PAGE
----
The trade of Lisbon's favourite fish for Christmas dinner has been more intense in the past, but it still survives in the street that witnessed the most important events in Lisbon's recent history, from the earthquake to 25th April.

There was a time when Rua do Arsenal was the home of many of the cod shops in Lisbon. Eleven of them displayed the delicatessen in their windows and nine of them exclusively sold this type of fish caught in the cold waters of Scandinavia and brought by tradition to the portuguese tables.

The slow transformation of Baixa from a commercial to a tourist area changed the scenario.

Now only two shops are in operation: Mercearia Pérola do Arsenal and Rei do Bacalhau. They both resist and keep on selling the symbol of the Lisbon Christmas suppers.

The codfish trade resists in Rua do Arsenal, but not the Arsenal that christened it. What was it?

It was a military barracks, destroyed in the Great Earthquake of 1755, rebuilt and remained in place until 1939, when operations were transferred to the Alfeite Base on the South Bank of the Tejo river. While it was in this location in Baixa, Arsenal da Marinha witnessed explosive events in Portugal's history, including the death of a king, D. Carlos I, in 1908, where the body of the monarch and his heir, Luís Filipe, were taken.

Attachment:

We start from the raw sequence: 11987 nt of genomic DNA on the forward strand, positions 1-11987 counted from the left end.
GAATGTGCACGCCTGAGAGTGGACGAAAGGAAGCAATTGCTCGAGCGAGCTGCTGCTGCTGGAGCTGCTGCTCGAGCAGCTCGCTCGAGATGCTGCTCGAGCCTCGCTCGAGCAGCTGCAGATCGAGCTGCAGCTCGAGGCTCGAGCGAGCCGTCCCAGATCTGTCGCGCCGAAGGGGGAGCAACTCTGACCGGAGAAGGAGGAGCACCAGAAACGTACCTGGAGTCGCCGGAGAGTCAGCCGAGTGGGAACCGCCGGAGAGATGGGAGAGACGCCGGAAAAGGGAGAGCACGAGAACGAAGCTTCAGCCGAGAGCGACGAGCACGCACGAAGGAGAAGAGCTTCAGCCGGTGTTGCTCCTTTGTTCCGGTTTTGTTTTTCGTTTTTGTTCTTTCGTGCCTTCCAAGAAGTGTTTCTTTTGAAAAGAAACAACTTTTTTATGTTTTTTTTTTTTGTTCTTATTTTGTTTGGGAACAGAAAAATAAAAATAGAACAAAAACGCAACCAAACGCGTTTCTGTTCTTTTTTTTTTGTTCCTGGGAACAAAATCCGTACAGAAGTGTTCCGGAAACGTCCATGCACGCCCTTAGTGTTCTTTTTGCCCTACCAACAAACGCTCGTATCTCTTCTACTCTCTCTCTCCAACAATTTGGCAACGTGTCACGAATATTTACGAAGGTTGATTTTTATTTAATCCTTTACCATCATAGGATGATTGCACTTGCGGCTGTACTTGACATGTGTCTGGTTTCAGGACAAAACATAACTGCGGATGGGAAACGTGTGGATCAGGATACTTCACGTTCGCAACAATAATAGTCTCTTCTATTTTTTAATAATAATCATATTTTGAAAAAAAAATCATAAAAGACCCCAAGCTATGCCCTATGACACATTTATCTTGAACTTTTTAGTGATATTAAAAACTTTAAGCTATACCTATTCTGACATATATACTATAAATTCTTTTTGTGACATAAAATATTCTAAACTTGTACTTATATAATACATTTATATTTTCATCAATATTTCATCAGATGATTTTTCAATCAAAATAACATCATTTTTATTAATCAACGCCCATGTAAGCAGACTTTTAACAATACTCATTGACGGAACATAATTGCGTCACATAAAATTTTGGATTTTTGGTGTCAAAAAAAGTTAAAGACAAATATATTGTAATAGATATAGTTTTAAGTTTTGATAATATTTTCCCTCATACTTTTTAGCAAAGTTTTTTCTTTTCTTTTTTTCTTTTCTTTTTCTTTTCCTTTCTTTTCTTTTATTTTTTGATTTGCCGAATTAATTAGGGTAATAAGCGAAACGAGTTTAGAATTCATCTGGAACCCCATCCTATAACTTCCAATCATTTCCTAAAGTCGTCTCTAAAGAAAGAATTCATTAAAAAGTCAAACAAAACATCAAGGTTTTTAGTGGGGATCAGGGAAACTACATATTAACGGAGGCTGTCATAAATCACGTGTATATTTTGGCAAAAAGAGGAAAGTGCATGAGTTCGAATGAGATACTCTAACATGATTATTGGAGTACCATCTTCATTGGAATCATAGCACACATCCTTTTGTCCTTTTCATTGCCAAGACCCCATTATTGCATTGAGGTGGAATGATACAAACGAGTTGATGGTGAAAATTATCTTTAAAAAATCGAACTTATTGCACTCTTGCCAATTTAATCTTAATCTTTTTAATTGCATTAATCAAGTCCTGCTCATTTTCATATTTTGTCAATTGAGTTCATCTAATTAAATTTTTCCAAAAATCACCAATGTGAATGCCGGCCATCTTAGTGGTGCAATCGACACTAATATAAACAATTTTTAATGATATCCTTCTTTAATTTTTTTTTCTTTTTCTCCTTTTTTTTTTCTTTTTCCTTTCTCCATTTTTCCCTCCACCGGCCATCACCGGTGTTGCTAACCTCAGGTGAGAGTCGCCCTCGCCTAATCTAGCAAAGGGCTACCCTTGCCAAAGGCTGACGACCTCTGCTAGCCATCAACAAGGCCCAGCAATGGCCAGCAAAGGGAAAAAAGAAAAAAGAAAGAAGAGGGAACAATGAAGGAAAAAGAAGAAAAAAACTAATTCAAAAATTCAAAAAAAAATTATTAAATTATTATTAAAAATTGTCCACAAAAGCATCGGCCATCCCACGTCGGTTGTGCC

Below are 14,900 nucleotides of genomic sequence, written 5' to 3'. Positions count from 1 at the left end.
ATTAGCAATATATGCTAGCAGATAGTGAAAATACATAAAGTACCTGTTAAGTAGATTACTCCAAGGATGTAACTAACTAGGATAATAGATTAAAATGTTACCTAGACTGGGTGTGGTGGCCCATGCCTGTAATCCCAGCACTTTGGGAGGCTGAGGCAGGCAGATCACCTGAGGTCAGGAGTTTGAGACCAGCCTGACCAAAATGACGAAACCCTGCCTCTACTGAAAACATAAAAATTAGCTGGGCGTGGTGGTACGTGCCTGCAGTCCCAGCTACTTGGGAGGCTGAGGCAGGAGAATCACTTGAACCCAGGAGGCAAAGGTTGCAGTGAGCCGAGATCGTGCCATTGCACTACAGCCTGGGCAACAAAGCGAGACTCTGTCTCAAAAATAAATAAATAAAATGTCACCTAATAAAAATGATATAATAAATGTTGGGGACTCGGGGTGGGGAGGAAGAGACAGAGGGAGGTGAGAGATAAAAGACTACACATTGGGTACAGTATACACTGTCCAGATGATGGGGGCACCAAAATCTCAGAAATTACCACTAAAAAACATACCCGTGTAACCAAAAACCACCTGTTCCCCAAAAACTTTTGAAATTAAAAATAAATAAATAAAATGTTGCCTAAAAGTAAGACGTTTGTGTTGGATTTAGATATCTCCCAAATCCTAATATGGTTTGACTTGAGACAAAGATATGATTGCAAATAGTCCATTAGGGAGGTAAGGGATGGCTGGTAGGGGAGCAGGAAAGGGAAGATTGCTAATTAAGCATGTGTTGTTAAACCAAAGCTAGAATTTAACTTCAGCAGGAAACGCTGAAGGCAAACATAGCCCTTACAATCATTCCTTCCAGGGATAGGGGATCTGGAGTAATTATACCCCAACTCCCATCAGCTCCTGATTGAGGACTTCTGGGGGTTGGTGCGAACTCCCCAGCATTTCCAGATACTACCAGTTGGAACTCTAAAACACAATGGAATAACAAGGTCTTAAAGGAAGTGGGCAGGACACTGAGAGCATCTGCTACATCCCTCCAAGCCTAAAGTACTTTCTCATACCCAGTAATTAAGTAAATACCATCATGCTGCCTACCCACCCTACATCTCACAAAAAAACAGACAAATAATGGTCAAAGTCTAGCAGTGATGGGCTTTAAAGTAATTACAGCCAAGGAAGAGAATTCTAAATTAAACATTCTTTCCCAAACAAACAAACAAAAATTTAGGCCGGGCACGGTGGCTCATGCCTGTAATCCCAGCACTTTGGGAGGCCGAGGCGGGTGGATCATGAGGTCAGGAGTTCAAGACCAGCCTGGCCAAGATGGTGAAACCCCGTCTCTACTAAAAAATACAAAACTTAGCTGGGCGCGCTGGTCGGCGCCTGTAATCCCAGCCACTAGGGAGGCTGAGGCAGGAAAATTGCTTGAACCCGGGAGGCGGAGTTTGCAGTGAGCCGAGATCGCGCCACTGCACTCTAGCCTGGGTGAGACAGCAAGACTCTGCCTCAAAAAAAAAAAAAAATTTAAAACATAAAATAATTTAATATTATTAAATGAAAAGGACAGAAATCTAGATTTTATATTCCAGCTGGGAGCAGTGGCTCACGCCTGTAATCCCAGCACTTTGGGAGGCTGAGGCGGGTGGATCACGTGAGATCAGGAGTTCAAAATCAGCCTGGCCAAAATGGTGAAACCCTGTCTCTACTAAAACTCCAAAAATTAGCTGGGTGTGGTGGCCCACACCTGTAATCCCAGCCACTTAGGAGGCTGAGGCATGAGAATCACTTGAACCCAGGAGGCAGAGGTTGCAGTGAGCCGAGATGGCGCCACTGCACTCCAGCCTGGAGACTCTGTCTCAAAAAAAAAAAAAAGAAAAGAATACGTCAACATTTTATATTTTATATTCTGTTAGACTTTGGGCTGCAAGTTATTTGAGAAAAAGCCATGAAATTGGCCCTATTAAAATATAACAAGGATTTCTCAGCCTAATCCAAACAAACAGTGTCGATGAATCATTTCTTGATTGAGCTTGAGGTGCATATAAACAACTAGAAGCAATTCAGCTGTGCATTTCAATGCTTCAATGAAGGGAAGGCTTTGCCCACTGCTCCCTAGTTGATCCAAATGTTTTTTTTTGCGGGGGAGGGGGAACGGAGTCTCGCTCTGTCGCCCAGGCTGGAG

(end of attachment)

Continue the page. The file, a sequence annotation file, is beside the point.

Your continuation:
Rua do Arsenal also saw the direct consequence of the regicide: the Republic being established from the counters of Lisbon City Hall.

It was also in Rua do Arsenal that Captain Salgueiro Maia, on the morning of the revolution of the  25th April 1974, refused to surrender and advanced with the revolutionary troops towards Largo do Carmo, re-establishing democracy in Portugal.

Rua do Arsenal nowadays lives calmer days, although the proximity of the festive season is synonymous with the frantic coming and going of customers from establishments that keep the tradition of selling Lisbon's favourite fish for Christmas dinner.

By Álvaro Filho